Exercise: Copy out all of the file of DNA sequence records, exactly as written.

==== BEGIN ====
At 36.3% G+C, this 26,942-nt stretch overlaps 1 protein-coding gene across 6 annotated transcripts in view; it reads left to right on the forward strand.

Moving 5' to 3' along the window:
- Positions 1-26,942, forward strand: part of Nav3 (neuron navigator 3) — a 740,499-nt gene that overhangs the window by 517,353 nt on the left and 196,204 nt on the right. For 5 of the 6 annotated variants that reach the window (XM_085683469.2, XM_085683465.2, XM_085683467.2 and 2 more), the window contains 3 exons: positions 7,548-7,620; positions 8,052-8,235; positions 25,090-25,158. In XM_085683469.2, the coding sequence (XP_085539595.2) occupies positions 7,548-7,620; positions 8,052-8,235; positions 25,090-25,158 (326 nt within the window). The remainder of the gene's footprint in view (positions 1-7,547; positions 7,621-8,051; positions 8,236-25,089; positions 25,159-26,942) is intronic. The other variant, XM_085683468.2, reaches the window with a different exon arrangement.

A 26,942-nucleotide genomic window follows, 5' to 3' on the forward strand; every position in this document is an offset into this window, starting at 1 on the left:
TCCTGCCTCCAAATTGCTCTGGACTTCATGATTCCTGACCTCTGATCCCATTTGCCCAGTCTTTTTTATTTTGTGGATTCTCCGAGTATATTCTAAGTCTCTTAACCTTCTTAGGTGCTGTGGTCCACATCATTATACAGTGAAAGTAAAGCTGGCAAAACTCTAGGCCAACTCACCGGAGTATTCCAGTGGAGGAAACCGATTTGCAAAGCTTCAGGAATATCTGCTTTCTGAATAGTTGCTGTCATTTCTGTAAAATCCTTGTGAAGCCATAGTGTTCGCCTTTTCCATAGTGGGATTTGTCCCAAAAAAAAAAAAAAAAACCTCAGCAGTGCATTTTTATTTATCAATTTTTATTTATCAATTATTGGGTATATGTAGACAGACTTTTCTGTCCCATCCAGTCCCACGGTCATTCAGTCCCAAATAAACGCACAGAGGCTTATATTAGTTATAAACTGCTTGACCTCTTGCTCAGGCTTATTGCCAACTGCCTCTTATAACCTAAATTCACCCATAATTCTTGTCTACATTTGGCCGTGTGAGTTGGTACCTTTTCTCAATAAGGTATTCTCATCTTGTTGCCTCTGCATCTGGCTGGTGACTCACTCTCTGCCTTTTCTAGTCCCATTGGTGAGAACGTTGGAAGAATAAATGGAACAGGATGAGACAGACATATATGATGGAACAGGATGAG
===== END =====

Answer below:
At 36.3% G+C, this 26,942-nt stretch overlaps 1 protein-coding gene across 6 annotated transcripts in view; it reads left to right on the forward strand.

Moving 5' to 3' along the window:
- Positions 1-26,942, forward strand: part of Nav3 (neuron navigator 3) — a 740,499-nt gene that overhangs the window by 517,353 nt on the left and 196,204 nt on the right. For 5 of the 6 annotated variants that reach the window (XM_085683469.2, XM_085683465.2, XM_085683467.2 and 2 more), the window contains 3 exons: positions 7,548-7,620; positions 8,052-8,235; positions 25,090-25,158. In XM_085683469.2, the coding sequence (XP_085539595.2) occupies positions 7,548-7,620; positions 8,052-8,235; positions 25,090-25,158 (326 nt within the window). The remainder of the gene's footprint in view (positions 1-7,547; positions 7,621-8,051; positions 8,236-25,089; positions 25,159-26,942) is intronic. The other variant, XM_085683468.2, reaches the window with a different exon arrangement.

A 26,942-nucleotide genomic window follows, 5' to 3' on the forward strand; every position in this document is an offset into this window, starting at 1 on the left:
TCCTGCCTCCAAATTGCTCTGGACTTCATGATTCCTGACCTCTGATCCCATTTGCCCAGTCTTTTTTATTTTGTGGATTCTCCGAGTATATTCTAAGTCTCTTAACCTTCTTAGGTGCTGTGGTCCACATCATTATACAGTGAAAGTAAAGCTGGCAAAACTCTAGGCCAACTCACCGGAGTATTCCAGTGGAGGAAACCGATTTGCAAAGCTTCAGGAATATCTGCTTTCTGAATAGTTGCTGTCATTTCTGTAAAATCCTTGTGAAGCCATAGTGTTCGCCTTTTCCATAGTGGGATTTGTCCCAAAAAAAAAAAAAAAAACCTCAGCAGTGCATTTTTATTTATCAATTTTTATTTATCAATTATTGGGTATATGTAGACAGACTTTTCTGTCCCATCCAGTCCCACGGTCATTCAGTCCCAAATAAACGCACAGAGGCTTATATTAGTTATAAACTGCTTGACCTCTTGCTCAGGCTTATTGCCAACTGCCTCTTATAACCTAAATTCACCCATAATTCTTGTCTACATTTGGCCGTGTGAGTTGGTACCTTTTCTCAATAAGGTATTCTCATCTTGTTGCCTCTGCATCTGGCTGGTGACTCACTCTCTGCCTTTTCTAGTCCCATTGGTGAGAACGTTGGAAGAATAAATGGAACAGGATGAGACAGACATATATGATGGAACAGGATGAG